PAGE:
The funk is slow and broad, with plenty of air, and Wonder multi-tracks his vocals, with call-and-response, cries of joy, exhortations and yelps. About halfway there’s room for a guitar solo and a bridge section that gets us firmly into the headspace where Sly Stone and Jimi Hendrix jam. As the funk-and-grind gets even deeper through repetition, and Wonder shouts and sings and cavorts (his voice sped up at points), it sounds not unlike what Prince would do 15 years later.

Wonder plays everything on “You and I (We Can Conquer The World).” It begins with him handling the room-filling TONTO (The Original New Timbral Orchestra) polyphonic synthesizer, which Wonder first encountered on the album Zero Time by TONTO’s Expanding Headband the previous year. One day in his New York apartment, the English bassist-turned-tech-wizard Malcolm Cecil heard a ring at the door, and found “a Black guy in a pistachio jumpsuit” asking for entry. Cecil and his producing partner Bob Margouleff worked with the enthralled Wonder on Music of My Mind, Talking Book and two subsequent albums of equal import.

“You and I” displays Wonder’s delicate touch on both TONTO and acoustic piano. His echo-laden vocal is free-flowing and highly emotional. He pays tribute to protégé, co-writer and wife Syreeta Wright as their 18-month marriage ends (they remained close until her death in 2004). “I am glad at least in my life I found someone/That may not be here forever to see me through/But I found strength in you/I only pray that I have shown you a brighter day,” Wonder sings. “Don’t worry what happens to me/’Cause in my mind, you will stay here always.” He later explained, “We loved each other, but we were better friends when we weren’t married than when we were. When I was younger, maybe I fell in love a lot.”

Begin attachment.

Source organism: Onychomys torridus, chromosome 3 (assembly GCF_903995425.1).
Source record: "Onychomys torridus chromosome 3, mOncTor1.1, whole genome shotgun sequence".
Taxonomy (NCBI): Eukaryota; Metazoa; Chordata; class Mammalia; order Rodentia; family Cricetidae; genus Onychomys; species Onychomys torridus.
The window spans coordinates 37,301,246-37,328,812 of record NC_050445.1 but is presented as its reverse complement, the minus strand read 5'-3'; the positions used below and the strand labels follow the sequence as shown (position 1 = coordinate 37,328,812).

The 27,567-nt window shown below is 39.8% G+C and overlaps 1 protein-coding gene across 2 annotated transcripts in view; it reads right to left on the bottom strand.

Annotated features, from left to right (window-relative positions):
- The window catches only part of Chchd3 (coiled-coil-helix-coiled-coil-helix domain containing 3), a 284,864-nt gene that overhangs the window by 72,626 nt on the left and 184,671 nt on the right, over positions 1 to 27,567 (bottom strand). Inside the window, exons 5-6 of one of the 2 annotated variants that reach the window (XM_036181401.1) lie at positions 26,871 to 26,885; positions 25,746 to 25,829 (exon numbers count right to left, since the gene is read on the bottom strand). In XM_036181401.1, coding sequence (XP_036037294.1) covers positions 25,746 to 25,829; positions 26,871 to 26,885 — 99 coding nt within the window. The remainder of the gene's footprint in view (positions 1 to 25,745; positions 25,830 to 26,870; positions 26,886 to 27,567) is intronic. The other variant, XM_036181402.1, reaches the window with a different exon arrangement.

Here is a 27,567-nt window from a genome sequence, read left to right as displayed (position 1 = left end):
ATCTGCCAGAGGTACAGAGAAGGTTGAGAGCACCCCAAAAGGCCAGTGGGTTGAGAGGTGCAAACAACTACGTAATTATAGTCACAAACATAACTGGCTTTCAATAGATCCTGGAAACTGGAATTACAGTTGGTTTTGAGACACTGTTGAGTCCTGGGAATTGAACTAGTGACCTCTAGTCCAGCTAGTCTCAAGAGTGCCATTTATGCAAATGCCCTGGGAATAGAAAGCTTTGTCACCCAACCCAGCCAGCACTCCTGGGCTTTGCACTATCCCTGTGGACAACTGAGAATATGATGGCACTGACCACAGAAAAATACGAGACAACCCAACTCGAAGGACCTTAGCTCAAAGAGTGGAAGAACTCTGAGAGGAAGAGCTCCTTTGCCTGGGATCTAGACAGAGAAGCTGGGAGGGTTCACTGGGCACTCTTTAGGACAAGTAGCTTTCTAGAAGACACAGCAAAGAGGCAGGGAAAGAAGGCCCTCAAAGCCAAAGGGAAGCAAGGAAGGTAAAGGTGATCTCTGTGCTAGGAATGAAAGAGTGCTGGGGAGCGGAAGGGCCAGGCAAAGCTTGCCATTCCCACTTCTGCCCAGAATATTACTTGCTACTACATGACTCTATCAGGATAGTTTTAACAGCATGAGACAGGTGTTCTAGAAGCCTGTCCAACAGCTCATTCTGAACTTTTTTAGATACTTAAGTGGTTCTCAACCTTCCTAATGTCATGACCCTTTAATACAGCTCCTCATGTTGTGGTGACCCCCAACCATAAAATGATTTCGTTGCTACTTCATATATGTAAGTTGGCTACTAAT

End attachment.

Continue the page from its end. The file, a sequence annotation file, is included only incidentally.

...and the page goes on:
Related: 1972 in rock music

“Tuesday Heartbreak” adds only David Sanborn’s sax and Williams and Brewer on backing vocals to Wonder’s one-man-band, and is a cousin to hits like “I Was Made to Love Her” and “Shoo-Be-Doo-Be-Doo-Da-Day” without doing anything remarkable. Thankfully, “You’ve Got It Bad Girl” ends the first LP side on a real high. Co-written with Yvonne Wright (no relation to Syreeta), it’s a jazzy melody that interweaves Wonder’s multi-tracked vocal with Gilstrap and Groves. Wonder’s Moog bass is especially impressive, and he continues to find brilliant colors within TONTO’s circuitry.

Side two begins with Wonder’s drumming, and therein lies a tale. He says he imagined pretty much the whole idea for “Superstition” while on tour with the Rolling Stones in 1972, as he was conceiving Talking Book. “I think that the reason that I talked about being superstitious is because I really didn’t believe in it, in the different things that people say about breaking glasses or the number 13 is bad luck. And to those, I said, ‘When you believe in things you don’t understand, then you suffer.’”

Related: When Stevie Wonder toured with the Rolling Stones

But according to most accounts the song was also supposed to be Wonder’s gift to Jeff Beck. As Beck recalled in the book Guitar Greats, “There was a time when I was pretty bored with my music, and I think somebody at CBS asked me what I wanted to do. I said I loved Stevie’s stuff, so they quietly broke it to him that I was interested in doing something together, and he was really receptive. The original agreement was that he’d write me a song, and in return, I’d play on his album, and that’s where ‘Superstition’ came in.”